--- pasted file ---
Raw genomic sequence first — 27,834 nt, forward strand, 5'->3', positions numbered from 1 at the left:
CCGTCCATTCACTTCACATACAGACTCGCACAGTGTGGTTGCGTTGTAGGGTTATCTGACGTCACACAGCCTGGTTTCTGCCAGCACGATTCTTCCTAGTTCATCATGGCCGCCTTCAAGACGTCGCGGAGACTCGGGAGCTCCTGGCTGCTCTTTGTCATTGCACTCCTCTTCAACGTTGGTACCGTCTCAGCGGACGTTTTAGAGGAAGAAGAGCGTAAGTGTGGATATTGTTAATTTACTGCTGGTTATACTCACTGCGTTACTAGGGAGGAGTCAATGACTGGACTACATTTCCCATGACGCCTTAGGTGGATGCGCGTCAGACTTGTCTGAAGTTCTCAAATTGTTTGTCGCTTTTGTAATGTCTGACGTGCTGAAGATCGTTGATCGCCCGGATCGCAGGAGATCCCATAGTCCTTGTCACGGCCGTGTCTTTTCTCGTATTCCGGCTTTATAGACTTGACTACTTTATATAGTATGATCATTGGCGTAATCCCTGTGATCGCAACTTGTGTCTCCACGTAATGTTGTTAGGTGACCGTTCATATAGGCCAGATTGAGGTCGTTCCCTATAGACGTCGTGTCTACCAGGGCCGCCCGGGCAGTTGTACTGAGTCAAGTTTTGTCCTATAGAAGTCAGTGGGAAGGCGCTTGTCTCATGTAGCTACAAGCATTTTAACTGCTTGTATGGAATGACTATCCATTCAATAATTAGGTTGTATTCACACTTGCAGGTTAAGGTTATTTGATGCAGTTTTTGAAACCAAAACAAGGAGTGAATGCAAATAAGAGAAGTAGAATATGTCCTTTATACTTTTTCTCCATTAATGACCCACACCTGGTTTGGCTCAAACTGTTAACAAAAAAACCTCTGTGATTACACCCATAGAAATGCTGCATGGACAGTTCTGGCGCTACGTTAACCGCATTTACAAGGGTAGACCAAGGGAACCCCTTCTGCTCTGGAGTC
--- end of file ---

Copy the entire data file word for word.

Raw genomic sequence first — 27,834 nt, forward strand, 5'->3', positions numbered from 1 at the left:
CCGTCCATTCACTTCACATACAGACTCGCACAGTGTGGTTGCGTTGTAGGGTTATCTGACGTCACACAGCCTGGTTTCTGCCAGCACGATTCTTCCTAGTTCATCATGGCCGCCTTCAAGACGTCGCGGAGACTCGGGAGCTCCTGGCTGCTCTTTGTCATTGCACTCCTCTTCAACGTTGGTACCGTCTCAGCGGACGTTTTAGAGGAAGAAGAGCGTAAGTGTGGATATTGTTAATTTACTGCTGGTTATACTCACTGCGTTACTAGGGAGGAGTCAATGACTGGACTACATTTCCCATGACGCCTTAGGTGGATGCGCGTCAGACTTGTCTGAAGTTCTCAAATTGTTTGTCGCTTTTGTAATGTCTGACGTGCTGAAGATCGTTGATCGCCCGGATCGCAGGAGATCCCATAGTCCTTGTCACGGCCGTGTCTTTTCTCGTATTCCGGCTTTATAGACTTGACTACTTTATATAGTATGATCATTGGCGTAATCCCTGTGATCGCAACTTGTGTCTCCACGTAATGTTGTTAGGTGACCGTTCATATAGGCCAGATTGAGGTCGTTCCCTATAGACGTCGTGTCTACCAGGGCCGCCCGGGCAGTTGTACTGAGTCAAGTTTTGTCCTATAGAAGTCAGTGGGAAGGCGCTTGTCTCATGTAGCTACAAGCATTTTAACTGCTTGTATGGAATGACTATCCATTCAATAATTAGGTTGTATTCACACTTGCAGGTTAAGGTTATTTGATGCAGTTTTTGAAACCAAAACAAGGAGTGAATGCAAATAAGAGAAGTAGAATATGTCCTTTATACTTTTTCTCCATTAATGACCCACACCTGGTTTGGCTCAAACTGTTAACAAAAAAACCTCTGTGATTACACCCATAGAAATGCTGCATGGACAGTTCTGGCGCTACGTTAACCGCATTTACAAGGGTAGACCAAGGGAACCCCTTCTGCTCTGGAGTC